Justices disregard facts, law with its ruling that strikes down 40 years of precedent
CONCORD- The U.S. Supreme Court today issued a 5-4 decision in a case that had been bankrolled by corporate interests who wanted to rig the economic system even further in their favor. The ruling is a radical interpretation of the First Amendment and is a sweeping paradigm shift as it will make it more difficult for public workers to bargain collectively.
Since 1854, a strong NEA-NH has helped create strong schools for students and even stronger communities that benefit all of us, because we know that our working conditions are also your child’s learning conditions.
“For generations, unions have been the best path to the middle class for working people like you and me, said Megan Tuttle, NEA-New Hampshire President. “But in this highly-rigged economy, unions like ours are under attack, from the White House and Capitol Hill, and now the Supreme Court. These attacks are designed to make it harder for working people to get ahead. The top 1% want nothing more than to silence us from fighting for our students, our schools, our paychecks, and our benefits.”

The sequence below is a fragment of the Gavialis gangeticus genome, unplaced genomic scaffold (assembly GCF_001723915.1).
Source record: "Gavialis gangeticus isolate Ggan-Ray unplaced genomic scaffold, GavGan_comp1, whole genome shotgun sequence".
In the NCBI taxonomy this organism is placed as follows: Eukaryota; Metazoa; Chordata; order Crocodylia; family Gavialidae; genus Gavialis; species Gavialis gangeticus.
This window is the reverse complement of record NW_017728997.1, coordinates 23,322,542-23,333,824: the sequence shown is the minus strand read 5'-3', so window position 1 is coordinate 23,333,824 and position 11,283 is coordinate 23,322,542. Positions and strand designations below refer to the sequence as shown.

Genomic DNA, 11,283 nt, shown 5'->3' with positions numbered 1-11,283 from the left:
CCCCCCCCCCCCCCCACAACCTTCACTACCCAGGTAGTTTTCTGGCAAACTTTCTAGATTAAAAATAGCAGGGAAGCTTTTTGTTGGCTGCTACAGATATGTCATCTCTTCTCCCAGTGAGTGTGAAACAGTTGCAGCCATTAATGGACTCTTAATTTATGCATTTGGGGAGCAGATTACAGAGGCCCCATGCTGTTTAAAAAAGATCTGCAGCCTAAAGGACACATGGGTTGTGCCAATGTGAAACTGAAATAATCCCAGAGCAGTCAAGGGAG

Make no mistake: The Janus case isn’t about what’s good for educators or our students; this case is about corporate special interests who want to shift the balance in their favor. They want to make it even harder for working people to come together, speak up for each other, and get ahead.
By overturning Abood, the court eliminated non-members’ fair share fees, but unions are still required by law to represent them and, as a result, some workers would be paying more than their fair share. Allowing some to opt out of paying will make it harder for all public employees to provide the services that everyone depends on.
“Many of our schools have faced serious funding cuts that are likely to grow even worse. We’ve seen it in the resources available to our students, and we have felt it in our paychecks,” said NEA President Lily Eskelsen García. “All over the country, they are cutting funding for arts and PE, up-to-date textbooks, recess, and class sizes that allow for one-on-one instruction. A strong union and collective bargaining agreements are what help to ensure students receive the tools and resources they need to succeed in school and in life.”